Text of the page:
Compare Malawi's rate of teenage pregnancies with that in the UK. Rates of teenage pregnancy in the UK have halved in the past two decades and are now at their lowest levels since record-keeping began in the late 1960s. Data from the Office for National Statistics revealed that in England just 14.5 per 1,000 births were to women in their teens - 1.45%.

Early this year, 32 children were expelled from a secondary school in Nkhata Bay, 16 pregnant girls and 16 boys. The boys were originally going to be charged with defilement (rape) but the charges were dropped. Instead, the girls and their parents were taken to court and fined. Those unable to pay, were sent to jail and missed their exams. None of the girls were allowed back into school. A common story. Except that the girls went to the High Court and challenged the decision, saying that under the Constitution they had a right to education. They were supported by the local Chair of the Child Protection Committee, herself a magistrate. Here is what a journalist called Dan Moshenberg wrote.

"Malawi is a poor country in which education is a struggle. For girls to complete secondary school is a particular struggle. In academic year 2014 – 2015, nationwide, pregnancy was the cause of 28 percent of all secondary female dropouts. In the Northern Region, in 2014 – 2015, 370 boys dropped out of primary school, while 2199 girls dropped out. During that same year, 145 boys dropped out of secondary school, while 463 girls left school. For the boys, the primary reason was inability to pay school fees. For the girls, fees (27.7 percent) and pregnancy (27.6 percent) were the primary reason. This is the context in which 16 girls were told to leave school, and then some were sent into police custody. They were never meant to return."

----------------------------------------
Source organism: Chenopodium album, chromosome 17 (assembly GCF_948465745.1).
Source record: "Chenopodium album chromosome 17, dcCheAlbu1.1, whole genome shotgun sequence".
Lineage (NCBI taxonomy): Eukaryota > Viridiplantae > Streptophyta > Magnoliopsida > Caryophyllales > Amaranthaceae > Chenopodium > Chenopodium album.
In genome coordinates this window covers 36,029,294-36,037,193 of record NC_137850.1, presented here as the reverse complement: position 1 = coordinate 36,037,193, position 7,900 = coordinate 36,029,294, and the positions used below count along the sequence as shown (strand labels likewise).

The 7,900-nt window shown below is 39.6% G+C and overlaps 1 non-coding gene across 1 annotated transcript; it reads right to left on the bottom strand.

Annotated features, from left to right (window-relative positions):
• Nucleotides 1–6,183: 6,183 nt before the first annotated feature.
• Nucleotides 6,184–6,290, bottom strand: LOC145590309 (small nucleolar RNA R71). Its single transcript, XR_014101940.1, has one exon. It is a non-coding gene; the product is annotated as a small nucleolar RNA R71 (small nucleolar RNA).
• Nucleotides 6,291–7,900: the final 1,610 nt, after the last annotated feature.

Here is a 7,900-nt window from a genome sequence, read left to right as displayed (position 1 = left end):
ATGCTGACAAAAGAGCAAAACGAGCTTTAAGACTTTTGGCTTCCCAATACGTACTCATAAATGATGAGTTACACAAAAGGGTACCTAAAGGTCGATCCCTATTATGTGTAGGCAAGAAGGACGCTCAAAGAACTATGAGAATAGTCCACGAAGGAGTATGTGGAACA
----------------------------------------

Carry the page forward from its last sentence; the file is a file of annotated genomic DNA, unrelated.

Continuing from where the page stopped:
Last week, the Tanzanian President ruled that all pregnant school girls should be banned from attending school.

And, in Malawi, what about older girls, those who have survived secondary school and potential abusers and are training to be primary teachers? These young women go to teacher training college after the equivalent of GCSEs, so they are still quite young.

A USAID-funded study Teacher Training in Malawi: Efficiency and Costs, published in 2012, found the following.

"On average, 12% of male trainees and 16% of female trainees fail to complete their training and become certified... the largest drop off occurs during the year of residential training [Year 1 of a two-year course].  The reasons given for trainees dropping out at any point during [training] were most often joining another profession for men or marriage and/or pregnancy for women."